While in Rwanda this week for an assignment to help prepare for a $25MM Agricultural Investment Program, I had the privilege to be invited to witness a much smaller-scale example of economic and community development. In the Eastern Province of Rwanda, about an hour from Kigali, lays a hillside community called Bihembe. Here subsistence agriculture is the rule. Families produce bananas, maize, beans and intersperse their mud-brick homes with coffee to help supplement their incomes. For many years, this community had limited access to fresh water (with women and children often walking miles a day to the nearest source of fresh water), no electricity, and rudimentary elementary school education many miles away.
While I have had little exposure to faith-based economic development programs as a technical advisor on USAID programs globally, through my hometown of Iowa I was exposed to an interesting example. Through a serendipitous series of connections through the Presbyterian Church, a small Eastern Iowa church in Cedar Falls learned that a rural parish in Rwanda needed goats for milk, meat and manure. Sixty two goats were funded and the families had manure to enrich depleted soils. A follow-on request came for several thousand dollars to help connect a nearby water source to their village. Through their existing mission fund, the Church decided to send the money. The photos they received and stories they heard about what access to water meant to this community prompted them to ask: what next? The community, through the leadership of the local church leaders, mentioned that electricity would really help the community so that the school and children could be eligible for the One Laptop Per Child program. Another round of funding, this time including some individual donors to supplement the Church's contributions, and the church, school and surrounding village now has power. More ambitious yet, the community responded that with electricity and water, they could build a secondary school to enable students from the surrounding hills to continue their education. The Iowa congregation did not blink, despite the fact that the funds needed far exceeded any philanthropic funds their Church had raised. Instead, they knocked on the doors of neighboring Churches, pitched them the idea of joint philanthropy, and created a buzz around progress and impact that they were able to have with just a few thousand dollars in a country that had suffered so much violence and where 80% of the population lives on subsistence agriculture.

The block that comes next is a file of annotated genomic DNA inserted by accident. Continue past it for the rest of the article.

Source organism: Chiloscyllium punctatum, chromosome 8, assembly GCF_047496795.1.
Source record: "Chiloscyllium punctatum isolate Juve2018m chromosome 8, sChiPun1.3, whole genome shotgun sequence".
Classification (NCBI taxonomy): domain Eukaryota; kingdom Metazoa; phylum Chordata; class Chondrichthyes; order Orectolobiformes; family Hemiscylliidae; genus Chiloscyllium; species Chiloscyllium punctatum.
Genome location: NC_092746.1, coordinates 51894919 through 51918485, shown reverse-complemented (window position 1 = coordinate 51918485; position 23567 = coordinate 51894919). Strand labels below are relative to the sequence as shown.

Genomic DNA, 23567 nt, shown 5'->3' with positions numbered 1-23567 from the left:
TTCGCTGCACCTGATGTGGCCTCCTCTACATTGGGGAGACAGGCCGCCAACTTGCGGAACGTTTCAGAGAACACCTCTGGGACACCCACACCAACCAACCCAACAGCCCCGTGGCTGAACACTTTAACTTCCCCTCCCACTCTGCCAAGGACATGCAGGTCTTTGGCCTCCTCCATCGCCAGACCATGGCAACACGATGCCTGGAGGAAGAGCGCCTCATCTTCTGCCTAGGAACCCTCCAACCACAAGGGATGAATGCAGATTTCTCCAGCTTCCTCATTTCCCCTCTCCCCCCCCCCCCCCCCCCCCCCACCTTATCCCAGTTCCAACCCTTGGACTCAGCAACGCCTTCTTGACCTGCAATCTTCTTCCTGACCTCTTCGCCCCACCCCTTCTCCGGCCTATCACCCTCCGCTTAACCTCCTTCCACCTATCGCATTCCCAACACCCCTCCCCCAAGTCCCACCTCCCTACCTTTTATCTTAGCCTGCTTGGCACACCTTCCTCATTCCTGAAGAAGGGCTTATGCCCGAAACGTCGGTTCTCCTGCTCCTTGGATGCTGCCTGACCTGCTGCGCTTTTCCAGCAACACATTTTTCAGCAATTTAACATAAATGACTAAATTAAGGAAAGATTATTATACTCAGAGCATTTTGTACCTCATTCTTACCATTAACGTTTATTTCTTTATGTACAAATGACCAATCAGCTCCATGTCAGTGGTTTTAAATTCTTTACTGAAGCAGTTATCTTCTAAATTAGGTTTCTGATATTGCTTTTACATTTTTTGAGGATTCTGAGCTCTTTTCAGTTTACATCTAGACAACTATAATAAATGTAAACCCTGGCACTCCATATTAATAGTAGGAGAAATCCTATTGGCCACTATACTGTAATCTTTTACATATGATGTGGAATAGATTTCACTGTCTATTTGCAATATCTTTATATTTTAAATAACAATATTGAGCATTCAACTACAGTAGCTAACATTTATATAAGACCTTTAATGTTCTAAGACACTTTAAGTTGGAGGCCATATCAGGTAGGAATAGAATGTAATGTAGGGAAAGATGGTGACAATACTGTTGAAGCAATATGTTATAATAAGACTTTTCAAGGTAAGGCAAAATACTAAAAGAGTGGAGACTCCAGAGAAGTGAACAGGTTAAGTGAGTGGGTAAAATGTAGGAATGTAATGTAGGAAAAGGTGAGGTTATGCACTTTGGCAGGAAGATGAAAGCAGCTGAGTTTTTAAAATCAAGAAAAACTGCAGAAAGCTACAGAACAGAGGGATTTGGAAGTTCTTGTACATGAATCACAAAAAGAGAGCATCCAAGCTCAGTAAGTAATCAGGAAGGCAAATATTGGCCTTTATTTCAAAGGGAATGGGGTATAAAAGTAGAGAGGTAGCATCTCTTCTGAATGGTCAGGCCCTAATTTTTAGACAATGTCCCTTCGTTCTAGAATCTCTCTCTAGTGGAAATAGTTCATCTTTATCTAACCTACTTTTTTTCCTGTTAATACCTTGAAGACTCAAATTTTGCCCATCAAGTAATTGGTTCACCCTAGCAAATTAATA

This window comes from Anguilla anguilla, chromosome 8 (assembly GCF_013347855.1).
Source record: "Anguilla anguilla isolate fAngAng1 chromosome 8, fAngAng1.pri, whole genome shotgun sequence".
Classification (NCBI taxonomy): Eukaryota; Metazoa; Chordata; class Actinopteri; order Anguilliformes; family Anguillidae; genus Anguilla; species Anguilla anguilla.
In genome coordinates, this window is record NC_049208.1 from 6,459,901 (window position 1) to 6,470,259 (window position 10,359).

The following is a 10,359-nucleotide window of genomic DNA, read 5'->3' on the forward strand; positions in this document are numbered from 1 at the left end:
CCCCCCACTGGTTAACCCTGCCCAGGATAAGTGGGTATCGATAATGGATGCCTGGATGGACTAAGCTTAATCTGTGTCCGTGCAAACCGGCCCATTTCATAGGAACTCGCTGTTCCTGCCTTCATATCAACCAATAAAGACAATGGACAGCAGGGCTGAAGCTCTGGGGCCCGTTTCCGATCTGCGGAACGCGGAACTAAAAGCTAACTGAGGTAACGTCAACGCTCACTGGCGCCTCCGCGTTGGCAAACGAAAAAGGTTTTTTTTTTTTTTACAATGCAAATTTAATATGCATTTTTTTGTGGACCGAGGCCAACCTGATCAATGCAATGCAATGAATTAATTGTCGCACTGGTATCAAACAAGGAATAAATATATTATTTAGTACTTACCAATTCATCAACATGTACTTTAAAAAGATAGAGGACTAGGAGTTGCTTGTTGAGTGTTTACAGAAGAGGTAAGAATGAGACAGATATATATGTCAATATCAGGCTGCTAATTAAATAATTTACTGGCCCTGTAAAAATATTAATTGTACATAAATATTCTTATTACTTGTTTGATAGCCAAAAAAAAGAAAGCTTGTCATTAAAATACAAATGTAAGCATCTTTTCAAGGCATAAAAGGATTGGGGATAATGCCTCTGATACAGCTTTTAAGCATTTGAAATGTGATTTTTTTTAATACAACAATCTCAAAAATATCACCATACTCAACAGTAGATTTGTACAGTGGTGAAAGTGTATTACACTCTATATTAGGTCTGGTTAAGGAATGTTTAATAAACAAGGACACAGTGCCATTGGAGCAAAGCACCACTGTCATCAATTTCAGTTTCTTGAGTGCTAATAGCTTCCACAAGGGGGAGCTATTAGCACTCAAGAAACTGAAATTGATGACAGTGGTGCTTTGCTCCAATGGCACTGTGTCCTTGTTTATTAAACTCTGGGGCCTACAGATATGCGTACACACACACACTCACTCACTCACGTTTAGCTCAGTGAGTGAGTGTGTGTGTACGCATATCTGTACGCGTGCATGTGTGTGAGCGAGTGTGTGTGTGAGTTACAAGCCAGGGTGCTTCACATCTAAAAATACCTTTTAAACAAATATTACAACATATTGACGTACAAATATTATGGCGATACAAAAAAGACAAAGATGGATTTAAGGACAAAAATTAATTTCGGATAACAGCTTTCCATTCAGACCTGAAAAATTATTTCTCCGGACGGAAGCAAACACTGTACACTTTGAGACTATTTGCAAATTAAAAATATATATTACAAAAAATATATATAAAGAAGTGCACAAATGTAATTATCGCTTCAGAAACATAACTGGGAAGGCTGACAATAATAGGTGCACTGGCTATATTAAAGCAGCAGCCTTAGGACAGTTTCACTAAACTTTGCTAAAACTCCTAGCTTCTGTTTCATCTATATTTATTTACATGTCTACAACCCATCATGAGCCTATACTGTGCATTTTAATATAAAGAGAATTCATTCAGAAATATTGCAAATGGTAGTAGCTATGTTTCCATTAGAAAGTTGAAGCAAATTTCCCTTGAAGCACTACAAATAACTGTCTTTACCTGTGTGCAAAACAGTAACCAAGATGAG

Today I took a trip to this village for the first time to report back to my parents who are active members of the Iowa church community, and who have spent considerable time and energy encouraging the project and raising funds. While there is no formal Performance Management Plan, or Monitoring & Evaluation report like in so many large-scale international development projects, I was blown away by the gratitude, enthusiasm for possibilities, and sense of momentum in this community.
For many of us who work on global development, impact investing, or economic development, we sometimes forget that impact is not always captured by metrics, indicators, indices or massive systemic change. With technology enabling direct email, wire transfers, photo/video sharing and a sense of connectedness, the impact of a simple act of kindness from one distant community to another becomes feasible.
Today, the measure of success I saw was in the smiles, songs and dance of this rural community that took the time to celebrate life, all that they have, and all that the future will be. Here's a photo of a spontaneous song and dance that is a better testament to progress than many of the many M&E (Monitoring & Evaluation) and quarterly reports I have read.
Scalability is of course a huge concern for Community2Community development projects. That, however, should not diminish their importance for both communities involved in this incredibly generous and personal exchange.